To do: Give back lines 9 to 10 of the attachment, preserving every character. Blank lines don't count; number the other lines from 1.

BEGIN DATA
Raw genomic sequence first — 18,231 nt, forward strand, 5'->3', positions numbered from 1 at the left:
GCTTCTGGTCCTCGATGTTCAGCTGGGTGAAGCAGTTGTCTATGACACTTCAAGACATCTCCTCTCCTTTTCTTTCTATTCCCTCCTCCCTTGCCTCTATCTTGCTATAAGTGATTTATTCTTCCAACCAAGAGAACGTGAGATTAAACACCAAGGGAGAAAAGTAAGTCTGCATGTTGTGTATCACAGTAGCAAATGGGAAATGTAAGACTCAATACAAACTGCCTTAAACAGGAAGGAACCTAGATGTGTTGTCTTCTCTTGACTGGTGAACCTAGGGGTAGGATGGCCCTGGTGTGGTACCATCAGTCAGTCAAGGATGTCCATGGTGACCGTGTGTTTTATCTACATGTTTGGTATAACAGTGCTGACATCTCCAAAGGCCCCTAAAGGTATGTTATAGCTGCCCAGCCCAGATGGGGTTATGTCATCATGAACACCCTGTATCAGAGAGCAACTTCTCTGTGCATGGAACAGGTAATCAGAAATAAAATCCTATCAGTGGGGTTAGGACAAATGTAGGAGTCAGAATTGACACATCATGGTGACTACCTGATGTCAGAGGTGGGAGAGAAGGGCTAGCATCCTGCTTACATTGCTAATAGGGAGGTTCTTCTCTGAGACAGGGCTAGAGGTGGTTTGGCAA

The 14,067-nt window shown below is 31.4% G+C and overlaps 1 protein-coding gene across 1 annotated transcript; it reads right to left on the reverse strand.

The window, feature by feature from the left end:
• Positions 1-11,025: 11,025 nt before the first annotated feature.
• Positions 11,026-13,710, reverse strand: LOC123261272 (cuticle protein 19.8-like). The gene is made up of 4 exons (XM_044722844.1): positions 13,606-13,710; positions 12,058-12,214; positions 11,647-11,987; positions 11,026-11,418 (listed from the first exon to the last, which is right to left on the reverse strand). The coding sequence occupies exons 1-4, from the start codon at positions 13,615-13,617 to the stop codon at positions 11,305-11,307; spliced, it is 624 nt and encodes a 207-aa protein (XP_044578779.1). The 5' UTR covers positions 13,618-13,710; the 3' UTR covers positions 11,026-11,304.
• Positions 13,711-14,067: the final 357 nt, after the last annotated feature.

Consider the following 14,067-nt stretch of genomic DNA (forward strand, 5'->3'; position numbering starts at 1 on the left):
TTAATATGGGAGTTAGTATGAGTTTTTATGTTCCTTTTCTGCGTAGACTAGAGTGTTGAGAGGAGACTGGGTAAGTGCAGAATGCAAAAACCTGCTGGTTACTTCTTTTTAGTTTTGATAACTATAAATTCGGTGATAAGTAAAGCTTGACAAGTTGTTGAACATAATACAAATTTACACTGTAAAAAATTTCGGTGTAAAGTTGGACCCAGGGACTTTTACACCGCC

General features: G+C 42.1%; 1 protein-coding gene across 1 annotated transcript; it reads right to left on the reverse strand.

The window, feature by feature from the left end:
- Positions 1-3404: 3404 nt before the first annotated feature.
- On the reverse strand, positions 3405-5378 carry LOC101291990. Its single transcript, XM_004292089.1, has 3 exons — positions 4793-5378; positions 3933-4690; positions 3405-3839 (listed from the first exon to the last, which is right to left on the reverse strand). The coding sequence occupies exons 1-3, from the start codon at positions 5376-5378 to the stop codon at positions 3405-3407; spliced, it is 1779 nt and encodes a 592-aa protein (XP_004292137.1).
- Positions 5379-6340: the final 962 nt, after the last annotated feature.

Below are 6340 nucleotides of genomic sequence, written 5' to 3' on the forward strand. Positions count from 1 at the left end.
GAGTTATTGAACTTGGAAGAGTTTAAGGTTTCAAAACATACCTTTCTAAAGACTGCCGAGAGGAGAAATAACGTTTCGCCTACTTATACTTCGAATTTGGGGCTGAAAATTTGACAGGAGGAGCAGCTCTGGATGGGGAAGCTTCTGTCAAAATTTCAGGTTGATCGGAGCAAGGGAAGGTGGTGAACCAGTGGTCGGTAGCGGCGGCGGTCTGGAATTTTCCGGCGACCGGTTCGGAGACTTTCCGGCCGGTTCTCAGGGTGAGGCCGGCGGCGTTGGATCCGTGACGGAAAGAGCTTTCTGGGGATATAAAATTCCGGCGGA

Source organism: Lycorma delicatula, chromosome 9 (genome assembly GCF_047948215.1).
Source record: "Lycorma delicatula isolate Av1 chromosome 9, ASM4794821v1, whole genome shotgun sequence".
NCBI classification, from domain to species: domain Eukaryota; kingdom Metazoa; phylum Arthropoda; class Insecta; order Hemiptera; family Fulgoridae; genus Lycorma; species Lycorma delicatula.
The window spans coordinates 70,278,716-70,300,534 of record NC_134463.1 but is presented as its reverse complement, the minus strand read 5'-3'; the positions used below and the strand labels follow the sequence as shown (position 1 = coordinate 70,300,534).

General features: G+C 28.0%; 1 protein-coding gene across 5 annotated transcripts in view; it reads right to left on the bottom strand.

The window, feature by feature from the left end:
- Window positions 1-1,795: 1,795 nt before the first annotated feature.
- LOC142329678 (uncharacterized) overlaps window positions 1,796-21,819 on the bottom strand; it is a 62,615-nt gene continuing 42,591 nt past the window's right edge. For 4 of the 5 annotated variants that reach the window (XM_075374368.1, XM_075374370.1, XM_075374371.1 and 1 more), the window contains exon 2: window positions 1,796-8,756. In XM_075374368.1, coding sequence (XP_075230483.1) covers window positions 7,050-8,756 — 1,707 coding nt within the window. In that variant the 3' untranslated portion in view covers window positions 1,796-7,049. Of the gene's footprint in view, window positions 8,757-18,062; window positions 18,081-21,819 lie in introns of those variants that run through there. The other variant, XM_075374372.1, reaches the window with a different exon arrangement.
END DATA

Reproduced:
TTAATATGGGAGTTAGTATGAGTTTTTATGTTCCTTTTCTGCGTAGACTAGAGTGTTGAGAGGAGACTGGGTAAGTGCAGAATGCAAAAACCTGCTGGTTACTTCTTTTTAGTTTTGATAACTATAAATTCGGTGATAAGTAAAGCTTGACAAGTTGTTGAACATAATACAAATTTACACTGTAAAAAATTTCGGTGTAAAGTTGGACCCAGGGACTTTTACACCGCC

General features: G+C 42.1%; 1 protein-coding gene across 1 annotated transcript; it reads right to left on the reverse strand.